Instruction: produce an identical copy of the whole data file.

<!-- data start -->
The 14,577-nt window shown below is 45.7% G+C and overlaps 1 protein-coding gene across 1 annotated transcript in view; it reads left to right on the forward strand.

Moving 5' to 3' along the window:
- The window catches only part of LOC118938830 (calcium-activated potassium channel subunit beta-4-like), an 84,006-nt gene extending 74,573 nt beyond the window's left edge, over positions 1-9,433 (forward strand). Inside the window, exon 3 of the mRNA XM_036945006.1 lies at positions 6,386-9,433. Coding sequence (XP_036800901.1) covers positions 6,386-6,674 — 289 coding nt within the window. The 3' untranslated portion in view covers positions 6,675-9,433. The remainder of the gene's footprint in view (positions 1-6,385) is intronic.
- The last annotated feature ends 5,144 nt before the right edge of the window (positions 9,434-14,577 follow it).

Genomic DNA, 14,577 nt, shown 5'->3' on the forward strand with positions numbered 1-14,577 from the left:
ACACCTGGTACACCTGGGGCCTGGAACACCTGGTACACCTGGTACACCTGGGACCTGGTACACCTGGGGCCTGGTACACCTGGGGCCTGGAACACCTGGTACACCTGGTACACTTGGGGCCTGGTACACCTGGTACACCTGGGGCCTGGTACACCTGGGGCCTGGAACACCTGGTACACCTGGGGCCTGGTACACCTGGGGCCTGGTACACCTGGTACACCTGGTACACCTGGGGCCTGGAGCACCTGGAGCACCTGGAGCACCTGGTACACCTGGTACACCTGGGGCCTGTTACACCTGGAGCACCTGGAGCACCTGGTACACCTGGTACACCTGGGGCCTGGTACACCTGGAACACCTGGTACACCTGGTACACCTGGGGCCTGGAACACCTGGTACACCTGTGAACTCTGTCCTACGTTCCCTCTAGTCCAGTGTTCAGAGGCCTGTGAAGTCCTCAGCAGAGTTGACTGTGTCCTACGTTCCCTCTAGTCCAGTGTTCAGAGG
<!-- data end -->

The 14,577-nt window shown below is 45.7% G+C and overlaps 1 protein-coding gene across 1 annotated transcript in view; it reads left to right on the forward strand.

Moving 5' to 3' along the window:
- The window catches only part of LOC118938830 (calcium-activated potassium channel subunit beta-4-like), an 84,006-nt gene extending 74,573 nt beyond the window's left edge, over positions 1-9,433 (forward strand). Inside the window, exon 3 of the mRNA XM_036945006.1 lies at positions 6,386-9,433. Coding sequence (XP_036800901.1) covers positions 6,386-6,674 — 289 coding nt within the window. The 3' untranslated portion in view covers positions 6,675-9,433. The remainder of the gene's footprint in view (positions 1-6,385) is intronic.
- The last annotated feature ends 5,144 nt before the right edge of the window (positions 9,434-14,577 follow it).

Genomic DNA, 14,577 nt, shown 5'->3' on the forward strand with positions numbered 1-14,577 from the left:
ACACCTGGTACACCTGGGGCCTGGAACACCTGGTACACCTGGTACACCTGGGACCTGGTACACCTGGGGCCTGGTACACCTGGGGCCTGGAACACCTGGTACACCTGGTACACTTGGGGCCTGGTACACCTGGTACACCTGGGGCCTGGTACACCTGGGGCCTGGAACACCTGGTACACCTGGGGCCTGGTACACCTGGGGCCTGGTACACCTGGTACACCTGGTACACCTGGGGCCTGGAGCACCTGGAGCACCTGGAGCACCTGGTACACCTGGTACACCTGGGGCCTGTTACACCTGGAGCACCTGGAGCACCTGGTACACCTGGTACACCTGGGGCCTGGTACACCTGGAACACCTGGTACACCTGGTACACCTGGGGCCTGGAACACCTGGTACACCTGTGAACTCTGTCCTACGTTCCCTCTAGTCCAGTGTTCAGAGGCCTGTGAAGTCCTCAGCAGAGTTGACTGTGTCCTACGTTCCCTCTAGTCCAGTGTTCAGAGG